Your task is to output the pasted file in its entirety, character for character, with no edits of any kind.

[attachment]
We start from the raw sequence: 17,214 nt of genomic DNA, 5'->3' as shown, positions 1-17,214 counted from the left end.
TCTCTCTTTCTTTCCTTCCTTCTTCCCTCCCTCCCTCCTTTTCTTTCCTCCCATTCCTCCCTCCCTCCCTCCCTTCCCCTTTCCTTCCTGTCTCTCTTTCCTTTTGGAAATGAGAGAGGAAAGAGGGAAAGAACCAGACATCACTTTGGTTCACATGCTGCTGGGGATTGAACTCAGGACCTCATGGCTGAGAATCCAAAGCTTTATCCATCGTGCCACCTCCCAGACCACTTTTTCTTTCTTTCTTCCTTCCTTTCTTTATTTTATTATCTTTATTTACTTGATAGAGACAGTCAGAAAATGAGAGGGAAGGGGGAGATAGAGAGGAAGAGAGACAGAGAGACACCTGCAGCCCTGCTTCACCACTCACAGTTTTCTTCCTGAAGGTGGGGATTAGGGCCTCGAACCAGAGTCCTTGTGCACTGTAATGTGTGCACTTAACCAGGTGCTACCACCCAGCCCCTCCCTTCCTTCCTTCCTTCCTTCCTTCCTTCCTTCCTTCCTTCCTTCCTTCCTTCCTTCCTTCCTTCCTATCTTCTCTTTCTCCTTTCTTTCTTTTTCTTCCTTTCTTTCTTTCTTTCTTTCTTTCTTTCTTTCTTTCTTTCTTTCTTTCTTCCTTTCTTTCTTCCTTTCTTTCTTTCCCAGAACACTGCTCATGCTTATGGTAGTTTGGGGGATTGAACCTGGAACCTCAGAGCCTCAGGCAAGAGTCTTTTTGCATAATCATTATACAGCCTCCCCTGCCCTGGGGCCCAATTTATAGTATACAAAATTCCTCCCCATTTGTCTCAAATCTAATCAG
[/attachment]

We start from the raw sequence: 17,214 nt of genomic DNA, 5'->3' as shown, positions 1-17,214 counted from the left end.
TCTCTCTTTCTTTCCTTCCTTCTTCCCTCCCTCCCTCCTTTTCTTTCCTCCCATTCCTCCCTCCCTCCCTCCCTTCCCCTTTCCTTCCTGTCTCTCTTTCCTTTTGGAAATGAGAGAGGAAAGAGGGAAAGAACCAGACATCACTTTGGTTCACATGCTGCTGGGGATTGAACTCAGGACCTCATGGCTGAGAATCCAAAGCTTTATCCATCGTGCCACCTCCCAGACCACTTTTTCTTTCTTTCTTCCTTCCTTTCTTTATTTTATTATCTTTATTTACTTGATAGAGACAGTCAGAAAATGAGAGGGAAGGGGGAGATAGAGAGGAAGAGAGACAGAGAGACACCTGCAGCCCTGCTTCACCACTCACAGTTTTCTTCCTGAAGGTGGGGATTAGGGCCTCGAACCAGAGTCCTTGTGCACTGTAATGTGTGCACTTAACCAGGTGCTACCACCCAGCCCCTCCCTTCCTTCCTTCCTTCCTTCCTTCCTTCCTTCCTTCCTTCCTTCCTTCCTTCCTTCCTTCCTTCCTATCTTCTCTTTCTCCTTTCTTTCTTTTTCTTCCTTTCTTTCTTTCTTTCTTTCTTTCTTTCTTTCTTTCTTTCTTTCTTTCTTCCTTTCTTTCTTCCTTTCTTTCTTTCCCAGAACACTGCTCATGCTTATGGTAGTTTGGGGGATTGAACCTGGAACCTCAGAGCCTCAGGCAAGAGTCTTTTTGCATAATCATTATACAGCCTCCCCTGCCCTGGGGCCCAATTTATAGTATACAAAATTCCTCCCCATTTGTCTCAAATCTAATCAG